Larry Krasner, the Democratic nominee for Philadelphia district attorney, has announced he would support "properly run and appropriately supervised injection facilities" for drug users. His Republican opponent has also expressed support for the idea, saying in April that "at the very least" a pilot program ought to be opened.
Krasner is the frontrunner in the heavily Democratic city's November election. In May the mayor's task force on the opioid crisis also recommended safe injection sites.
That sounds like a consensus, but success is hardly guaranteed. Yesterday in California, an effort to let local communities either allow or establish their own safe injection sites failed in the Senate. And in Seattle, where the city and county governments recently announced their intentions to open safe injection sites, a ballot initiative is aiming both to block those plans and to ban privately funded injection sites as well.
Safe injection sites operate in dozens of cities in nine countries, including Canada. They work well. At a minimum, private organizations should be permitted to establish such facilities.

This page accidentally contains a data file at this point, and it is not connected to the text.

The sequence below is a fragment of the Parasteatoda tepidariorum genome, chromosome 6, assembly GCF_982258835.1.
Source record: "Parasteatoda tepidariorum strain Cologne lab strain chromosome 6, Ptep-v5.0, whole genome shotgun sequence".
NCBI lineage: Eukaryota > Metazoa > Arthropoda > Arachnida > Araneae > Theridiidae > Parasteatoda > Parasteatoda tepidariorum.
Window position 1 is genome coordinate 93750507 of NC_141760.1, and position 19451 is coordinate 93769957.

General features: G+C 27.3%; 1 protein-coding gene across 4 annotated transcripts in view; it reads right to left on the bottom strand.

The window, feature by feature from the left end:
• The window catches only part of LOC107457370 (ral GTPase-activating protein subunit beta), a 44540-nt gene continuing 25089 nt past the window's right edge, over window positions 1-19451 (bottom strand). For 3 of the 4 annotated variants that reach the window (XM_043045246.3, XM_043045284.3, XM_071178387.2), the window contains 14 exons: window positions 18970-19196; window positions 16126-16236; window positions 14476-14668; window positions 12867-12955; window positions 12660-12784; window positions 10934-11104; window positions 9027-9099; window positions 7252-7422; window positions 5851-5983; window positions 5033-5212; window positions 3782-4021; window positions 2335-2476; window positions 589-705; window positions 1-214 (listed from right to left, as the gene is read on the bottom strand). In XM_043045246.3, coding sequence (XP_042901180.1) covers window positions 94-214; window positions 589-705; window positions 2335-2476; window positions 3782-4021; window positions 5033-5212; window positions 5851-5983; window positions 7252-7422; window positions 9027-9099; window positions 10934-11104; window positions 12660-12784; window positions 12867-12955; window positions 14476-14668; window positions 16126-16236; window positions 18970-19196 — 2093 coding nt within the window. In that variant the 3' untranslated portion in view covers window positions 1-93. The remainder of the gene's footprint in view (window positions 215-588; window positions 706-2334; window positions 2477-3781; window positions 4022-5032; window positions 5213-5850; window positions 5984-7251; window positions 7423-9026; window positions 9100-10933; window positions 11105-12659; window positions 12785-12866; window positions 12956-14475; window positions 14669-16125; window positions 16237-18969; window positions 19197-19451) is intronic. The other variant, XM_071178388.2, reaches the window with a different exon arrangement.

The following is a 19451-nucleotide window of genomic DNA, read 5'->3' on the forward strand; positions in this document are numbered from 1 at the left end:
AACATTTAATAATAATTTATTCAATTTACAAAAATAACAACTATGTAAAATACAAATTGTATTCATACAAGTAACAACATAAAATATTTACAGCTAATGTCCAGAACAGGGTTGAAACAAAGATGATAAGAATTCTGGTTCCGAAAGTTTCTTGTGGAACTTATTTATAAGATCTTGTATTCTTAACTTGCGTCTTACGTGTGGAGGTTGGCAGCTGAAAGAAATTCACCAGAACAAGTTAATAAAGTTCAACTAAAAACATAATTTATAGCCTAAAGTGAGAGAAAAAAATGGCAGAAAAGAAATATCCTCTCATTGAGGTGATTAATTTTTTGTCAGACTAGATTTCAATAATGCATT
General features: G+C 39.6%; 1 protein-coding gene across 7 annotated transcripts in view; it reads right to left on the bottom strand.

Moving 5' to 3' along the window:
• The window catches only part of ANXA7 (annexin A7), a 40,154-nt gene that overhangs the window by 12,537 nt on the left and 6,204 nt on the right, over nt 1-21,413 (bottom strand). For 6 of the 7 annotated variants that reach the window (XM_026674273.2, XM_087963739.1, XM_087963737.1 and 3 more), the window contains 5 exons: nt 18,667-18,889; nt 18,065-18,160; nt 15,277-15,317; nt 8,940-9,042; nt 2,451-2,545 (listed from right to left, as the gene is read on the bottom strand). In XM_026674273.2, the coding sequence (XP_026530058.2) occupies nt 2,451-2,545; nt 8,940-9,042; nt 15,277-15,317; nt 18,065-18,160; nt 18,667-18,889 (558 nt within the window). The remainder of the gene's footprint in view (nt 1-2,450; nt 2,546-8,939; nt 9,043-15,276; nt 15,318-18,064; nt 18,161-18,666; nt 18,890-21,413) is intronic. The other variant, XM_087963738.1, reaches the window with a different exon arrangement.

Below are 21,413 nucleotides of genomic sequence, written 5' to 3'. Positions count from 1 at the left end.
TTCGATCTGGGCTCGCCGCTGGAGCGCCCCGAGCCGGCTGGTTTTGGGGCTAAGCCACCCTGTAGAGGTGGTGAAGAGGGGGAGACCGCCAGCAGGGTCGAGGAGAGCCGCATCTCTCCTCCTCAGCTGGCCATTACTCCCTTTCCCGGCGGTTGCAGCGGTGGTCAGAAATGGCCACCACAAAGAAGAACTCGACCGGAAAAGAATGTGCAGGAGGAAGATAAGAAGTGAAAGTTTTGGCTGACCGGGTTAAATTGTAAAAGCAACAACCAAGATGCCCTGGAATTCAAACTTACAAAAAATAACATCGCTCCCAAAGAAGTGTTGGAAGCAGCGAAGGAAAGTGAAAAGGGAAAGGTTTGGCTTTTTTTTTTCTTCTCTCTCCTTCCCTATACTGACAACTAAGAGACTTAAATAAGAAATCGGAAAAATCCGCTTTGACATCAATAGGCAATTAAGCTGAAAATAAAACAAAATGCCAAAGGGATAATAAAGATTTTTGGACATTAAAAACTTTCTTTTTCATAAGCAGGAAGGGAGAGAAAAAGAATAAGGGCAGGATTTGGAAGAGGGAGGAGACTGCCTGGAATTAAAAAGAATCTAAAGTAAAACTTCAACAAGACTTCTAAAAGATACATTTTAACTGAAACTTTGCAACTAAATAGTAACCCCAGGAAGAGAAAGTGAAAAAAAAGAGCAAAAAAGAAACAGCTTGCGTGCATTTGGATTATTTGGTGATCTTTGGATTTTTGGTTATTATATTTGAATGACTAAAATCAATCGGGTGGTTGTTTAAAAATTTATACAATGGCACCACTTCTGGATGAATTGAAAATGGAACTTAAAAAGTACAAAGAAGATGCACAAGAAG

A number of cities in states like Pennsylvania have tried syringe exchange programs without explicit state authorization before, according to a 2008 paper on the law and politics of safe injection facilities in the American Journal of Public Health. "Most local governments have some police power to protect public health, and they have the discretion to implement programs that are supported by reasonable evidence of effectiveness in combating existing health threats," the authors wrote.
The paper notes that locally authorized safe injection sites would "depend on an explicit or implicit agreement among stakeholders to avoid arrests and other legal challenges." The support of a district attorney, who decides how to prioritize criminal prosecutions, would therefore be crucial to making such sites possible.